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Playing With / Just Following Orders

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Basic Trope: A person defends their actions as having been lawfully ordered by superiors.

  • Straight: Soldier Bob is ordered to level a building with terrorists in it, nearby civilians be damned. When asked why he did it, he insists he was "just following orders" and had no say in the matter.
  • Exaggerated: Bob uses this excuse to justify his participation in The Holocaust.
  • Downplayed:
    • Bob's incompetent officer micromanages the soldier's repair of an old jeep, resulting in it being improperly repaired. When it breaks down and the general they were escorting demands to know why the job wasn't done right, Bob indicates the officer and says, "Just following orders."
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    • The orders looked innocuous given a lack of other information.
  • Justified:
    • If the orders aren't followed, the person in question will be summarily executed and replaced with someone who can do it.
    • The soldiers are trained to obey first and think later; this is legitimately useful in a battle, when quick response is needed.
  • Inverted:
  • Subverted:
    • Bob goes off to obey morally heinous orders; when asked why he did it, he says he was "just following orders". It's later found that, off-screen, he disobeyed those orders.
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    • This comes off as an excuse and gets the standard condemnations until it is revealed that soldiers are forced by supernatural means to obey. Bob is acutely aware that what he did was wrong and even the harshest of critics cannot find him responsible.
  • Double Subverted: spirit. When Bob's officer tries to get him disciplined for not obeying orders, he reveals he used Loophole Abuse rather than outright disobey, and dryly defends his actions as "just following orders."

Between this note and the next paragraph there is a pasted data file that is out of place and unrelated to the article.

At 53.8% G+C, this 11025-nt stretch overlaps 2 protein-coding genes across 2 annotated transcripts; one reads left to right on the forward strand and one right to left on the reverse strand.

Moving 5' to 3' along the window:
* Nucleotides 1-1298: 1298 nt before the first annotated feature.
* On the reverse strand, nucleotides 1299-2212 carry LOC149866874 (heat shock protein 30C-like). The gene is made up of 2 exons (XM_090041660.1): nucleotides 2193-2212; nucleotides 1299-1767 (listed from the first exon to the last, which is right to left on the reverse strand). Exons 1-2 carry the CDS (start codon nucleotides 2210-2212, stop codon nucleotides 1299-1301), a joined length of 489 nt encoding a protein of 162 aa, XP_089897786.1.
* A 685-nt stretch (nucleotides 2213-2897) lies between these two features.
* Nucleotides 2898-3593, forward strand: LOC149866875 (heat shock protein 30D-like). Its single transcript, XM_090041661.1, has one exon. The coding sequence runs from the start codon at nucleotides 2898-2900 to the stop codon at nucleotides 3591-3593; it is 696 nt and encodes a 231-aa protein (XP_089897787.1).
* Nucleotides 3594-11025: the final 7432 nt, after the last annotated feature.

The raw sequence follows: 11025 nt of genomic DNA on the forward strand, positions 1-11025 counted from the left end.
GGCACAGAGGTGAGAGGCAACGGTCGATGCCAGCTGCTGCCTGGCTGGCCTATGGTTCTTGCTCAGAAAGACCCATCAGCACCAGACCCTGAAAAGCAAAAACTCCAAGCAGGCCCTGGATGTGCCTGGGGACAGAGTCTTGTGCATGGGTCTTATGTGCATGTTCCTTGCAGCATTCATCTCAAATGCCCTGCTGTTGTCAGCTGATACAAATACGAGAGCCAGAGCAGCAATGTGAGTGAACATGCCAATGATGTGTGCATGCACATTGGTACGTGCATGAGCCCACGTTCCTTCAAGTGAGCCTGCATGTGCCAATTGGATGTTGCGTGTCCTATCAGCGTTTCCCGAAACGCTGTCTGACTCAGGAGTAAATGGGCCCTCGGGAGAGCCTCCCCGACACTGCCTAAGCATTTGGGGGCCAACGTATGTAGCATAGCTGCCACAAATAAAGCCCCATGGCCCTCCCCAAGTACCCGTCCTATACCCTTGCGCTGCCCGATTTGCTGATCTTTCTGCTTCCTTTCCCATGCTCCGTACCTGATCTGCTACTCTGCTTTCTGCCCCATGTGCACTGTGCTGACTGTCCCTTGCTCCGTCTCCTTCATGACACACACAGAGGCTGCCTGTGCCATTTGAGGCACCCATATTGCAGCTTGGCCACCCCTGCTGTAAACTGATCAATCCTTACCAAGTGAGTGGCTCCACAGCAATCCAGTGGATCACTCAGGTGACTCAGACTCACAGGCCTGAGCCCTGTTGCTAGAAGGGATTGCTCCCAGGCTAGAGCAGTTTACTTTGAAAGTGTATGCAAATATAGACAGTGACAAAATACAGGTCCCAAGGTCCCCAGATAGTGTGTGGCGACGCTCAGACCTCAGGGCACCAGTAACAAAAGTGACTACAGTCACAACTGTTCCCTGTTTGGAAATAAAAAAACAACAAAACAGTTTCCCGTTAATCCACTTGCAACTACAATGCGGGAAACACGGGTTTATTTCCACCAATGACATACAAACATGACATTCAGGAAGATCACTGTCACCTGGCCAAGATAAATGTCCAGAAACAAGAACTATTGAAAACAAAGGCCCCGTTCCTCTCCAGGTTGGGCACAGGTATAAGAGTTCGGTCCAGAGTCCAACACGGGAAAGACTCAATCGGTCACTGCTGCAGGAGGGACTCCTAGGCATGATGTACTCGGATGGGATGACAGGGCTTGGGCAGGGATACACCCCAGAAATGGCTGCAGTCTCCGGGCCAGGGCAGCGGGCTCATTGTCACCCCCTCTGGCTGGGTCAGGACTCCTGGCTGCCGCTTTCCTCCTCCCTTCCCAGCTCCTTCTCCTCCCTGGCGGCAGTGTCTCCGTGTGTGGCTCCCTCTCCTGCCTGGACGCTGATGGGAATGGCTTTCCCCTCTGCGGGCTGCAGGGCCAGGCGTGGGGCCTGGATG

• Parodied: Bob is ordered to walk off a cliff. He gives a brisk salute and does so.
  • Zig-Zagged: Bob excuses his participation in an irregular sortie by saying he was just following orders. He's open about simple greed being the motivation for his looting but, on the other hand, says he had to imprison the local Reasonable Authority Figure because he feared he could pull a Face–Heel Turn at any moment.
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  • Averted: When asked why he butchered a civilian town under orders from his superior, Bob the Sociopathic Soldier doesn't think to defend himself with "just following orders" — he simply says his victims were scum and had it coming.
  • Enforced: It was Truth in Television.
  • Lampshaded: "'Just following orders' didn't work in Nuremberg; don't think it'll help you here."
  • Implied: A regiment is known for three things: their obedience, their war crimes, and their high post-war suicide rate.
  • Invoked: Horrific orders are used as a Secret Test of Character. Either to find those who will or won't be corruptible.
  • Exploited: The Sociopathic Soldier gently nudges his officer into ordering him to do something he'd happily do of his accord, so the soldier has (flimsy) legal cover for his deeds.
  • Defied: A soldier given a horrible order point-blank refuses, preferring the risk of court martial to the stain on his conscience.
  • Discussed: ???
  • Conversed: ???
  • Played for Laughs: Officer Charlie unthinkingly orders young, handsome, red-blooded soldier Bob to serve as bodyguard to Alice, an attractive woman who Really Gets Around, and to "make her comfortable". This is Bob's excuse when Alice and Bob are inevitably found together in bed.
  • Played for Drama: Bob is a Sociopathic Soldier under an oppressive regime who has committed countless atrocities. When captured and put on trial, he is asked why he did such awful things. His response is "I was ordered to." It's not an attempt to shift blame: he's simply establishing his motive when asked to and proving he has no remorse for doing what he did.

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